by Laura Crum
My son and I took our first trail ride since our month long vacation exactly one week after we returned home. We rode our two horses, Henry and Sunny, three or four times at home and at the local roping arena to be sure they were going good, and then set out one foggy morning to ride a one and a half hour loop near our place. I have to admit that these cool (60 degrees), gray, foggy days we get quite often here in coastal California in the summer, are not my favorite weather. But it is excellent weather from a trail horse’s point of view. Henry and Sunny executed the whole ride (including several steep climbs) without even cracking a sweat, despite their thirty days of layoff.
As we left through our front gate, I was visited with the sort of anxious nerves I often feel when I set out on a ride with my son. Because when we ride from home the first thing we have to do is cross a busy road upon which the cars zip by at fifty miles an hour. And I hate this part of the trip.
Our horses are not afraid of the traffic—this is one of the reasons I chose the two of them. Both will stand by the road perfectly still, solid as rocks, as the traffic goes whizzing by and I wait and wait for a gap in which to cross. This can take five minutes (literally). Doesn’t matter if busses, logging trucks, motorcycles or bicycles swish by, just a mere couple of feet from their muzzles. Henry and Sunny are unperturbed. They stand, calmly waiting. My son chatters happily. I, on the other hand, am an emotional wreck.
Oh, I try to hide it, but inside my nerves are seething. I hate, hate, hate, having to stand in such proximity to the deadly traffic….with my young son. When I do this solo, I am much calmer. But my son loves to ride and I believe (I think I believe) that I can keep the risk within reason.
But still…what if a bee stung a horse, what if the neighbor’s goat leaps out of the brush with a loud “baaa”. The horses are not afraid of the traffic—that’s one of the reasons they stand so quietly. And, conversely, they would never comprehend how deadly spooking into the road would be. Me, I comprehend it. The cars are going too fast to stop easily. So, I worry.
But (knocking on wood), we wait patiently for a gap and cross safely—neither horse turns a hair—as it has always been. We scoot through the back parking lot of a neighborhood church and strike the ridge trail, which ascends steeply, with many big step ups. Both horses handle it well, and my son and I gaze out to the west, where vistas of the Monterey Bay open up, strung with grey wraiths of fog, this particular August morning.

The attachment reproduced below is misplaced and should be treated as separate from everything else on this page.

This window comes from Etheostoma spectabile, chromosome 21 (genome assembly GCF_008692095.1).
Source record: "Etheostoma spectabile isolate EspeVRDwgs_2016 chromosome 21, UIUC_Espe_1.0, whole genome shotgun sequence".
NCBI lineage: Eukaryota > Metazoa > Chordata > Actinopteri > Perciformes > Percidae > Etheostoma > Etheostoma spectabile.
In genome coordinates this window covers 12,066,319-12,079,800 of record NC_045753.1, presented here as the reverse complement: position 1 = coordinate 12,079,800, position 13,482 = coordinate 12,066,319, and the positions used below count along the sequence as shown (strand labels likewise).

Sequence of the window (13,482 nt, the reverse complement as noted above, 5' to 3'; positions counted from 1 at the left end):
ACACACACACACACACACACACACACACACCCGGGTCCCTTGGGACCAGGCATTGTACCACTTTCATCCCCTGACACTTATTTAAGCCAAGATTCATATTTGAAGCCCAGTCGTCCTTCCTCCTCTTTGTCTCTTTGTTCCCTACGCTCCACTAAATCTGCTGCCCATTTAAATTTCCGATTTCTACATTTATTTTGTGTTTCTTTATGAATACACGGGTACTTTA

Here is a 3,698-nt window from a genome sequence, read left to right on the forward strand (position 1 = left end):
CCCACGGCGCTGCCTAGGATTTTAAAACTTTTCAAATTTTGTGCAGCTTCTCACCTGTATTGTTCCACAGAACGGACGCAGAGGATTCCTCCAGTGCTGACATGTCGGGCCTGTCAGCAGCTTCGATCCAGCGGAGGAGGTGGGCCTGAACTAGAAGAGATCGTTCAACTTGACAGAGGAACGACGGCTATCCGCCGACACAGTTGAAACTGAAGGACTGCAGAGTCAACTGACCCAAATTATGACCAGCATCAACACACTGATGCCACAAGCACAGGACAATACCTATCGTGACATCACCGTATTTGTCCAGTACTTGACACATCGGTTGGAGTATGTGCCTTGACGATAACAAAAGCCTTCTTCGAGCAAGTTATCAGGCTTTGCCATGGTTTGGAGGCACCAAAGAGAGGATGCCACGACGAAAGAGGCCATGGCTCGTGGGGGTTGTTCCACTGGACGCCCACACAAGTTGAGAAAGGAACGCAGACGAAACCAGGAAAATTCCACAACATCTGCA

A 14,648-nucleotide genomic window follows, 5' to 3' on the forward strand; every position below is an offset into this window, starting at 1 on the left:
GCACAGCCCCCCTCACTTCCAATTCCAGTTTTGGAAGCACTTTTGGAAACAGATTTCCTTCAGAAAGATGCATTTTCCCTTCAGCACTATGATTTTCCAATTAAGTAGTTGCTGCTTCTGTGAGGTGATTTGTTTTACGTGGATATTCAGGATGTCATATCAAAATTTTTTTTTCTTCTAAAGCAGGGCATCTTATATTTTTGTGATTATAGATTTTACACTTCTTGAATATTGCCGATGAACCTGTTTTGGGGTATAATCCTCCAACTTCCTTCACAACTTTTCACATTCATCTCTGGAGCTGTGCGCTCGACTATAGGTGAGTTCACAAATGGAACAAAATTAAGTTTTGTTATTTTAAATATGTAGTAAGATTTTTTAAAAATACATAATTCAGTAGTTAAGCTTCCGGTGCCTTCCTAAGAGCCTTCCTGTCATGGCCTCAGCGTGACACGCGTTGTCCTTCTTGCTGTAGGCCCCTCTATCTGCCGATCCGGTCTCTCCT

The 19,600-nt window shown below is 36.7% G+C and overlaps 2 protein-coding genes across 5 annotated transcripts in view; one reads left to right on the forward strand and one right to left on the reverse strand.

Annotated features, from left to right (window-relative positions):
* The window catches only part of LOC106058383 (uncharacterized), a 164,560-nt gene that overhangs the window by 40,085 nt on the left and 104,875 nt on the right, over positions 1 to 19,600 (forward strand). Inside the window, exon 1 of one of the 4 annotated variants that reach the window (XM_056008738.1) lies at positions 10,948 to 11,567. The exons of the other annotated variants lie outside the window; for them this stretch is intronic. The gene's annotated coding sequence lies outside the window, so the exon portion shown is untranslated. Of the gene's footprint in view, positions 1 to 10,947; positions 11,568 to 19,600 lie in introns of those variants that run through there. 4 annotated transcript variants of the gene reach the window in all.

The ridge trail follows the spine of the ridgeline—it’s a very pretty trail, with wooded slopes and views of the mountains on both sides. We follow it for a mile or so and take a branch trail to the Lookout—a bluff that overlooks the whole Monterey Bay. There we let the horses rest and just take in the sights. Sunny and Henry cock a leg and practically go to sleep; they’re that relaxed. Both seem mighty comfortable at being returned to their job as trail horses.
The rest of the ride is equally uneventful—in the best kind of way. Both horses are calm and willing—they seem happy to be there. Ears up, walking out steadily. Sunny and I get along well, as we have for quite awhile now. Henry is his usual self—the ultimate trooper. My son whistles and sings little snatches of songs—we comment on the small local landmarks as we ride by certain tree snags and windy meadows. We are able to enjoy the scenery and each other because we are not having to “cope” with our horses. Our horses are taking care of themselves.
When we near home we make one more successful crossing of the road and head back up the hill to our front gate. I pat Sunny’s neck and tell him what a good horse he is and my heart is full of gratitude. I feel this way every ride. I am so grateful to these two horses, that some would call plugs, for their steady, reliable ways on the trail that have given my son and I so many hours of unworried pleasure (the road is my only worried moment on most of these rides). I would not swap these horses for any high powered critters of any sort, no matter what their talents. Nothing (horsewise) is a greater pleasure to me than cruising down the trails enjoying the natural world, my son, and our horses in such a peaceful, relaxed way. I promise the horses silently (and I mean it) that I will take care of them until their end—that I will give back to them for what they have given to me.
And then we are home, the front gate shut behind us, horses unsaddled and grazing on the “horse lawn” (grass I water to keep it green in the dry California summer—so the horses have a patch to graze on). My son is happy, swinging in his swing that hangs from a liveoak in the barnyard. I am happy, watching the horses graze. The horses look very happy, too. I think we all (horses included) are basking in the feeling of another pleasant ride accomplished.
I think idly about how much I wish I did not have to cross the road in order to ride our local trails, but I can think of no logical solution. That road looms in my mind sometimes like a huge river, and there are days when the emotional effort of crossing it is just too much for me, and I elect to ride at home in my riding ring instead. Since I would infinitely rather trail ride than ride in a ring (so would my horse) you can see that the road really is a big issue in my mind.
So that’s my story/topic for today. Do some of you have similar issues that bug you when it comes to trail riding? Or pursuing any horse event you love? That road torments me—I admit it. I cross it a lot, and I will do so again, but it is a real thorn in my side. Anybody have any thoughts?